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Source: Paul Williams, Jamaica Gleaner
On any regular day, visit Safu Yard, in Charles Town, Portland, and you will be entranced by the hypnotic sounds of Maroon drums. And chances are, you will see dancers moving spiritedly to the commands of the drummers.
They are members of the Charles Town Maroon Drummers and Dancers, who, in their youthfulness, are making sure that the rich cultural heritage bequeathed them by their illustrious forebears continue to be preserved for posterity.
The Charles Town Maroon Drummers and Dancers performing at the Jambana festival in Toronto, Canada, in August. From left, back row, are Rodney Rose, Cashaine Richards, Marcia Douglas and Kerry Bryan. From left, front row, are Gregory Henry, Aundray White, Dwight Christie, Delano Douglas and Dwayne Christie. – (photo Contributed to Jamaica Gleaner)
But, at a time when dancehall, reggae, rhythm and blues and hip-hop music are a source of joy for many young Jamaicans, why are these obviously talented youths not sucked in by the undercurrents of popularity that surround these genres? In a discussion with The Sunday Gleaner earlier this year, the young Maroons said they have no choice than to obey the call of their ancestors.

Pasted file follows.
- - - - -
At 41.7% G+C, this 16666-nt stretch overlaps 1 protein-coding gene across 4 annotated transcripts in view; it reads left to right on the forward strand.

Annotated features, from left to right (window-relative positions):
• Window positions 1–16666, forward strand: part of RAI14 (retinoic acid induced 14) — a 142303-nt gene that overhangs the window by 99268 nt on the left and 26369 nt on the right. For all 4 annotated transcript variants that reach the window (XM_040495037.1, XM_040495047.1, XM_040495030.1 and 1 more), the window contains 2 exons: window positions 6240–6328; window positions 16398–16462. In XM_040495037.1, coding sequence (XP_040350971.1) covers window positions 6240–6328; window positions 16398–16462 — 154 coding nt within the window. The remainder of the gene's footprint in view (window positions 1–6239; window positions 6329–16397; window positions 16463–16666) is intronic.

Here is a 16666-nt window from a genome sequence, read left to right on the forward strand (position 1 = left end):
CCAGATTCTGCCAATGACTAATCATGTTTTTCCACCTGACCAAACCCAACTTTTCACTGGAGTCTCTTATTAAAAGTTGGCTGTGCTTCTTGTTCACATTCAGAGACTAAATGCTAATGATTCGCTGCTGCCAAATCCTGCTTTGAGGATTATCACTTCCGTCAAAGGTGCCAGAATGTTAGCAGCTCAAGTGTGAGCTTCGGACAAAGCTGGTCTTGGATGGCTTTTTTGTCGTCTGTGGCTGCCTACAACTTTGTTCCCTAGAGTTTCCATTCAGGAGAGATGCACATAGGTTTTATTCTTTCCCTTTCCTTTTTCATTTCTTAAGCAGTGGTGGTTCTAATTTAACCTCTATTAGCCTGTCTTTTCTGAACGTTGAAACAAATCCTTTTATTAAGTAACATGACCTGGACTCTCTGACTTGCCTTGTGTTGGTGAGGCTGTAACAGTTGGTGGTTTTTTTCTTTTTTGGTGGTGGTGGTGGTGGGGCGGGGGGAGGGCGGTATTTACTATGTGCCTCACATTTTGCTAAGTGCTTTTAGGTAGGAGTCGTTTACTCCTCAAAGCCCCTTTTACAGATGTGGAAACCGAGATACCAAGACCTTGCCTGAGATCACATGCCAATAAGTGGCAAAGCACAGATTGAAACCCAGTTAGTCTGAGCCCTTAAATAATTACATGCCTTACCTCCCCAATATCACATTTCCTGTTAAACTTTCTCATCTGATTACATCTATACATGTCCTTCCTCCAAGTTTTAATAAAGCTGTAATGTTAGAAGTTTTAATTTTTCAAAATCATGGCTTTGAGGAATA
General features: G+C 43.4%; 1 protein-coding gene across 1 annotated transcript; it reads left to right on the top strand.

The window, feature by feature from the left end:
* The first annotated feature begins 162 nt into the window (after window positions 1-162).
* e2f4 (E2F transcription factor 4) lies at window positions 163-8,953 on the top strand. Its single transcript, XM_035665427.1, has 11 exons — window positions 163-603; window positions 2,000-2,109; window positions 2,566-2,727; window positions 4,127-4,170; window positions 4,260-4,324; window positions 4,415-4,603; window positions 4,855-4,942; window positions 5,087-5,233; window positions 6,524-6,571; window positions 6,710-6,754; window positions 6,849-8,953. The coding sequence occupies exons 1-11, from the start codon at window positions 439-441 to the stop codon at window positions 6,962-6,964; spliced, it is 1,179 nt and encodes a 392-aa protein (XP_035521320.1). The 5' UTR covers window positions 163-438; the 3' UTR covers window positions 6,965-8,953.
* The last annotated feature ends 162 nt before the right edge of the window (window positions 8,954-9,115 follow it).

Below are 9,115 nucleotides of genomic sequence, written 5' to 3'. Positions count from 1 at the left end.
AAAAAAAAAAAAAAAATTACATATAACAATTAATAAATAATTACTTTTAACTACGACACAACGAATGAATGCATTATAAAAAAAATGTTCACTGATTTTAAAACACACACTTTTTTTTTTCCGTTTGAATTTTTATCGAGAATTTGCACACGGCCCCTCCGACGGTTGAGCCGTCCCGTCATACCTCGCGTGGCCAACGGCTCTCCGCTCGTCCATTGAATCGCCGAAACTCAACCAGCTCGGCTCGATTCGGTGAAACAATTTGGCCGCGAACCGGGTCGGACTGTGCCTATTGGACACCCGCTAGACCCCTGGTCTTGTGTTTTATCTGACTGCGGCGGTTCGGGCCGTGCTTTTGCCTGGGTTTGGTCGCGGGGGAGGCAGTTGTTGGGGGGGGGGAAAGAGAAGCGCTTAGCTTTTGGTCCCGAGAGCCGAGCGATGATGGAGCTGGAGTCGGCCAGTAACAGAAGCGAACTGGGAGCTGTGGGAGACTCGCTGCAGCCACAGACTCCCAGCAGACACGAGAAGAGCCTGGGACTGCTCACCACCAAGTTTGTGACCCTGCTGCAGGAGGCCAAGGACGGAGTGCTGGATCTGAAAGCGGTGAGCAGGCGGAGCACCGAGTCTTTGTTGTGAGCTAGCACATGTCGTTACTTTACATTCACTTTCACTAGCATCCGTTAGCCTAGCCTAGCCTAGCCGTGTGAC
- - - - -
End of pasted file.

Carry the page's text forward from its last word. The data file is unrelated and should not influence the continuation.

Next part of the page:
Captain Delano Douglas, youth minister and master drummer, said his role was to keep the group together, which is a way of life. He was introduced to Maroon culture by his father, Maroon icon , the late Ken Douglas, and there was no looking back.
“It was already in me, so there was no need to disobey – yuh don’t need nobody to motivate yuh from yuh in the culture. Yuh can’t forget where yuh coming from. If it wasn’t for the ancestors, we wouldn’t be here,” he declared…..Read full article in Jamaica Gleaner here….